Accents are sexy. Plain and simple. But here’s the million-dollar question: why? The study of accents reveals that sounds themselves don’t possess inherent beauty or ugliness; rather how one perceives accents largely depends on social and cultural associations. The same message is either good or bad, pretty or ugly, depending on how the message is packaged and whose ears are receiving it. Never was this better demonstrated in the Audrey Hepburn film My Fair Lady – Eliza’s native cockney accent is presented as harsh and cumbersome, whilst her newly-acquired standard English accent (Received Pronunciation) is seen (or heard) to be lovely and genteel. Classism at work right there. When we talk about harsh-sounding languages, we’re usually referring to languages that make sounds in the back of the vocal tract. These sounds are known as uvulars and pharyngeals – we are getting technical now – and they are made by contracting the tongue against the back of the throat (very sexy). To a lot of English speakers, German—a very uvular language—is notorious for sounding rough, harsh or generally unpleasant (I’m getting a little carried away – what would my German girlfriend say?) because of these unfamiliar throat sounds. However, take note dear readers, French, which is widely perceived as seriously sexy, is also a uvular language (mind blown)! How can the same sound be harsh in German and beautiful in French?!
The appeal of a certain accent depends entirely on the way people categorize the speakers from certain countries. We will often use an accent to group speakers into categories based on a general set of attitudes and behaviours that we think represent those speakers and, in turn, the countries they come from. In other words, people think certain accents sound attractive because of stereotypes – and stereotypes depend on the culture doing the stereotyping.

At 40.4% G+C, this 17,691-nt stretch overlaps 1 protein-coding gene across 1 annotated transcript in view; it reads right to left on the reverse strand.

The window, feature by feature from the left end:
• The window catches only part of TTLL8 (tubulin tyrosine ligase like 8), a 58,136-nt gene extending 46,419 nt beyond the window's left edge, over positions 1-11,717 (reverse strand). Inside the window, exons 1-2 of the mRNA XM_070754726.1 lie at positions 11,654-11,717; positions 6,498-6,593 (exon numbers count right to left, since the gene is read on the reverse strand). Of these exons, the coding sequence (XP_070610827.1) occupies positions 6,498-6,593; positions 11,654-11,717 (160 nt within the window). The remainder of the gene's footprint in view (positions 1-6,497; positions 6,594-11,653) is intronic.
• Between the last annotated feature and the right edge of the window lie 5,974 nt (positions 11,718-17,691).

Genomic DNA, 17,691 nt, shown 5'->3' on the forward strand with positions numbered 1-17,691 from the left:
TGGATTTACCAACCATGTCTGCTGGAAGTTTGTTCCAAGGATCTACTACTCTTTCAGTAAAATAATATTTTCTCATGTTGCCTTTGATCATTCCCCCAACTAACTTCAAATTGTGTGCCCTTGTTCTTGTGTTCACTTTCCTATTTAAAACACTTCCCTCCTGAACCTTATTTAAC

When you take a look at Western online polls about “the sexiest” accents in the world, the results usually show the accents of Western countries because these are the accents that resonate in popular culture; they are familiar and have more prestige…for Westerners. This will largely be to do with Western influence dating back to colonial times. It’s the West against the Rest. Meaning that discrimination is rife and that within sexy accents hierarchies exist. When a majority agree on a particular stereotype of the “other” community—and on what counts as attractive or non-attractive accents—it can lead to accent discrimination. And to think I started with the tagline “Accents are Sexy”.
Remember this, whether you melt to the lilt of Colin Farrell’s Irish accent or the vibrancy of Marion Cotillard’s French accent be aware that our accent biases might also unintentionally put others at a disadvantage. In a globalized world, it is important now more than ever to become familiar with and practice listening to a diversity of speakers so that what you hear is the content, not the accent – or to simply discover new accents and, in turn, new levels of sexiness.